Hana looked back to him but he had resumed sweeping. She left quietly, the simple words as meaningful to her as Ma’s wisdom.
Angeal had told her that Sephiroth was in the records room, and that he was nigh unreachable until he came out. Cell phones weren’t allowed, and neither Genesis nor Angeal had the clearance to get in to talk to him. They could apply for it – Angeal said he’d put in the paperwork already – but it would take time.
But he had to come out sometime.
She tried, halfheartedly, to take him sandwiches for dinner, thinking that maybe hunger would drive him out of his self-imposed prison. But it didn’t. His office and their home were empty.
Zack wasn’t answering his phone, and Angeal and Genesis were swamped covering Sephiroth’s share of paperwork in addition to their own.
So she sat on the couch and waited, the Turk in the background only adding to her deep loneliness. She tried to lift the pall from her home – she burned some incense, made tea, turned on the TV, cleaned the house and then tried to paint, but didn’t have the energy.
The only relief she found that night was the oblivion of sleep where she simply ceased to exist.
When she woke up she felt different.
She had energy now, and drive. The feeling wasn’t so much readiness for the day as it was the raw momentum to drive herself through it regardless.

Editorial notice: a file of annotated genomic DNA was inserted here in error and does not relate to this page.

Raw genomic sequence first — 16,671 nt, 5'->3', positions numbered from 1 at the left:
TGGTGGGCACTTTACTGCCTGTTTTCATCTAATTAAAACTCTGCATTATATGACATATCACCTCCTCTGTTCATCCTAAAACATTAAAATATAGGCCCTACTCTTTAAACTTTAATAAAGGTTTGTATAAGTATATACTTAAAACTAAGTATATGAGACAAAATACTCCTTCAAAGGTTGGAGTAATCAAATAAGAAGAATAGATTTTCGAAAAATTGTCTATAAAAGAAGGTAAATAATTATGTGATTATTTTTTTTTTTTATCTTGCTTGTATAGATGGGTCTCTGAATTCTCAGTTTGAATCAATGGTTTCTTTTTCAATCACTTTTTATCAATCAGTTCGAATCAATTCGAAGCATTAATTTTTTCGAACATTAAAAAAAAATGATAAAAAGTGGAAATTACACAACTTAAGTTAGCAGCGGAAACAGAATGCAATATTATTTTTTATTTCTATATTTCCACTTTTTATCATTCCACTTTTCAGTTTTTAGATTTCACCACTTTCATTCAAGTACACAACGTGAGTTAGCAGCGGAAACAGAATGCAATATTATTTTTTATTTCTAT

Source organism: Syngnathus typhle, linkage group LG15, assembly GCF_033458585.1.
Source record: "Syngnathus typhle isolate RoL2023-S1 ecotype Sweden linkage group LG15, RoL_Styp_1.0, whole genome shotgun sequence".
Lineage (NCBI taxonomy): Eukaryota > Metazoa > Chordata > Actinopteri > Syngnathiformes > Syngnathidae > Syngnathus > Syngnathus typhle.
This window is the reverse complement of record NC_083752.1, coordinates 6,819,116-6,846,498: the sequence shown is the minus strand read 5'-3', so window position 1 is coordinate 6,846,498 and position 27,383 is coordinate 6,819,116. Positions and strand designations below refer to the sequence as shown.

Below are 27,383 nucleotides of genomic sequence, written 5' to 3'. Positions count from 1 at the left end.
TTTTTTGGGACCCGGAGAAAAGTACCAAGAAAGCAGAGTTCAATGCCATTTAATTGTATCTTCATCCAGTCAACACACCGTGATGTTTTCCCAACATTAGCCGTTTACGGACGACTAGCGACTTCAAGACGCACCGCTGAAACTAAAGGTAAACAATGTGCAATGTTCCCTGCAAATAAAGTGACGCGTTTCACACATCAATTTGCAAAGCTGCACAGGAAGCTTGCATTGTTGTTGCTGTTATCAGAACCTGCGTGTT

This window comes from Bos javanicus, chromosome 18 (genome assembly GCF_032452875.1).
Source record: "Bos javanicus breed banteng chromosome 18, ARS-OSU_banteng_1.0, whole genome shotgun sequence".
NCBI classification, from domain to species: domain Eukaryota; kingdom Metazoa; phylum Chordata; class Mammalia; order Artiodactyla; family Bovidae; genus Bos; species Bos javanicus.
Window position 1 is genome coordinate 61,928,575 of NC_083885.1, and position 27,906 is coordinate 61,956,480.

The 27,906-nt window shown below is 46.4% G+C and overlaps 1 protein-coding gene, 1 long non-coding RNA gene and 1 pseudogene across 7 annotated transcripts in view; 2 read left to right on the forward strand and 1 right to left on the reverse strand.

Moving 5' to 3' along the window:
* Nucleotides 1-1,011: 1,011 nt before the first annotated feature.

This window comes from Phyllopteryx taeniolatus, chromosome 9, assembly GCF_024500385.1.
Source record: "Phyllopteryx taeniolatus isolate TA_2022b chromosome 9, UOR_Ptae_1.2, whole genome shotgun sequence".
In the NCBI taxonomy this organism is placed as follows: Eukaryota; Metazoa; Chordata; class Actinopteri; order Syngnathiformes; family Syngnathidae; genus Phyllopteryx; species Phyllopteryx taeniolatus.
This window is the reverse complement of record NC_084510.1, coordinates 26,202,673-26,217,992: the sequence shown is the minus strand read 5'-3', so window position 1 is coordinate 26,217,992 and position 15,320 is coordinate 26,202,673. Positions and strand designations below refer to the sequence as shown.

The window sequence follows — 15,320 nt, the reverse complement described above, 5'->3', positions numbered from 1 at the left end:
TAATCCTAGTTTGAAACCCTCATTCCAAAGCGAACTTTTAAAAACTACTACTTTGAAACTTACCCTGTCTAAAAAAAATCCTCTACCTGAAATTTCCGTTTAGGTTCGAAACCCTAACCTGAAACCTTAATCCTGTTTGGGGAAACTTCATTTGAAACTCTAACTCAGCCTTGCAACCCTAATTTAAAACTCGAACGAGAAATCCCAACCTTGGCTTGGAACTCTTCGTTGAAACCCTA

The little things helped her feel more in control. She got up, made her bed, showered, brushed her teeth, and dressed. Today these monotonous things gave her a sense of accomplishment. She was moving. Life was moving, and she could accept if not enjoy the fact that she was being carried along its current.
The movement screeched to a halt as she opened her bedroom door to see the plate of omurice, untouched after two days, sitting alone on the table.
It was the straw on the camel’s back. Everything burst in that moment.
She screamed and heaved the plate of food at the wall with all her strength. It shattered on contact, rice and egg flying and the tomato sauce dribbling down the wall in thin streams that looked disturbingly like blood.
“I can’t take it anymore!” she screamed so loud that she felt her throat tear. “I hateyou! I hate you! You blind, ignorant, selfish, egotistical, cold-hearted, frigid, unfeeling, prideful bastard, you did this to me! I hate you. I hate you! I hate you!”